If I became a priest, what would I do if I fell in love?
Falling in love triggers very deep emotions that touch the core of a person’s being. It is just as difficult for a priest as for anybody else to manage these emotions, which can be very powerful and may even cause him to question his original commitment. A good rule of thumb is not to make a decision in a time of inner turmoil, but to wait out the storm until calm is restored. Then you can place your life before the Lord in prayer, asking for light and wisdom and right judgment. All will be well if you follow these simple guidelines. It comes down in the end – just like for a married person who falls in love with someone else – to faithfulness and commitment.
Sometimes commitment to celibacy calls for enormous sacrifice and painful detachment. Faithfulness to your vocation is not possible without a deep prayer-life. Also, it can be made easier by the support of genuine friendships and especially of a ‘soul friend’ to help you keep focussed.
Most popular questions
- Do religious communities offer a trial period?
- I see on vocations websites that I should contact their vocations director. What is a vocations director?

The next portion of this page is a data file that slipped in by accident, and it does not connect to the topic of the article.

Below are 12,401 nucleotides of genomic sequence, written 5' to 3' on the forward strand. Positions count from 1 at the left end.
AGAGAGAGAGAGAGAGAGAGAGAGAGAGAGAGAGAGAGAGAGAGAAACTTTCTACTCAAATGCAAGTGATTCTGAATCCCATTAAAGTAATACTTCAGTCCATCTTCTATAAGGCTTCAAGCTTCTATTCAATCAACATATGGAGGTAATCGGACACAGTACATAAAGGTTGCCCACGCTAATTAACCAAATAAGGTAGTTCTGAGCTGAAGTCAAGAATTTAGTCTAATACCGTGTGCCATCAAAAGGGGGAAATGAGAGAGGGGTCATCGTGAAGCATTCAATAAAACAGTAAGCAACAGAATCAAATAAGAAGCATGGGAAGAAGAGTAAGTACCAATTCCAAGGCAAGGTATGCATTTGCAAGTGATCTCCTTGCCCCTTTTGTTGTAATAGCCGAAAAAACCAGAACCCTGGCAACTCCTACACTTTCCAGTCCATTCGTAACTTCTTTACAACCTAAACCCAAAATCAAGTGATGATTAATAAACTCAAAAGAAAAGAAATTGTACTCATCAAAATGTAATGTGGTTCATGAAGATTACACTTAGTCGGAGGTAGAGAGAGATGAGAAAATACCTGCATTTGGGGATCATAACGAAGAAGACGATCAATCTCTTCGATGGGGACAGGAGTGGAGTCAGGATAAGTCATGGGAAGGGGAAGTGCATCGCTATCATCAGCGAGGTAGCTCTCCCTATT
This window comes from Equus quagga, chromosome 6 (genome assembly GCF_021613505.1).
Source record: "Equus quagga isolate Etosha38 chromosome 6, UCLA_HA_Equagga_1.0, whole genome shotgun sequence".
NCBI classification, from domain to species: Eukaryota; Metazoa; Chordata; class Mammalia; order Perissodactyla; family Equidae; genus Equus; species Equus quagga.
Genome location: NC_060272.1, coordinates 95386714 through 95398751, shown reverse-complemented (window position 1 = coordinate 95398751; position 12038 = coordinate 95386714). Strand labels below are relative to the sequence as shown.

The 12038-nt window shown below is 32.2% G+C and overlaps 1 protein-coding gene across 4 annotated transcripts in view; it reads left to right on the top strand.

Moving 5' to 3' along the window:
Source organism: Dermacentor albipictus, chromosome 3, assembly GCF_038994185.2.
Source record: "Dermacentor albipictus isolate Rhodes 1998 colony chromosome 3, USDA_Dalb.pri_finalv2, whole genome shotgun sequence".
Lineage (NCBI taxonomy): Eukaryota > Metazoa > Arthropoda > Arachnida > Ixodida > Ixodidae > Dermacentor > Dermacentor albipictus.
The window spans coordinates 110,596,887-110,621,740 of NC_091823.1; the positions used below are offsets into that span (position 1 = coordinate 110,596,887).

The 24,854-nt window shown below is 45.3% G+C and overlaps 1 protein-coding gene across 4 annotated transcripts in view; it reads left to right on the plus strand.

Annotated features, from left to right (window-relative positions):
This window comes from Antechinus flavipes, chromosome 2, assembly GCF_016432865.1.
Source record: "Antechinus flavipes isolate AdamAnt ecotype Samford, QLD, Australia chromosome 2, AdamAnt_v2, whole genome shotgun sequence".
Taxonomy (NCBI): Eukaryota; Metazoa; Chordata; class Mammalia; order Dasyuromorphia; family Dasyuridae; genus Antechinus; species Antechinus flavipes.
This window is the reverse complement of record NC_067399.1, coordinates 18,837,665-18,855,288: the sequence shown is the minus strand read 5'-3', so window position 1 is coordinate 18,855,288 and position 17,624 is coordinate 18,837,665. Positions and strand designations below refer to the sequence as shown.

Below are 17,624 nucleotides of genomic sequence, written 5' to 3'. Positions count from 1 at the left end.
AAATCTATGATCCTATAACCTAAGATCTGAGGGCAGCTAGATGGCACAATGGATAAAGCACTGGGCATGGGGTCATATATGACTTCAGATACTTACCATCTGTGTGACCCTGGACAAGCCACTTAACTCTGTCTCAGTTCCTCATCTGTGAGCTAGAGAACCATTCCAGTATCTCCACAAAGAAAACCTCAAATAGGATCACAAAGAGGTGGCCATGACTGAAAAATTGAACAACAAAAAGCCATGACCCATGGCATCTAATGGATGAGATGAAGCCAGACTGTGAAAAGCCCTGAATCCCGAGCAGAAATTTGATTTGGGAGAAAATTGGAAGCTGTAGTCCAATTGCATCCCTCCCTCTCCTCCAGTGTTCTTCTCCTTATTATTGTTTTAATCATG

- School was never something I really liked. Is the study part of formation very hard?
- Why are there so many different religious organisations?
- If I request information about joining a religious organisation, will I be pressured into joining?
- Are there any books I should read to help me discern my vocation?
- Can I become a bishop or cardinal and not a priest?
- Why are there so many different religious orders?
- I hear my local priest say in his homily that there’s a shortage of priests in Ireland, is there really a shortage of priests?
- I feel I have a specific charism to youth outreach. Can I live this charism out as a priest, or must I follow the charism of the order I join?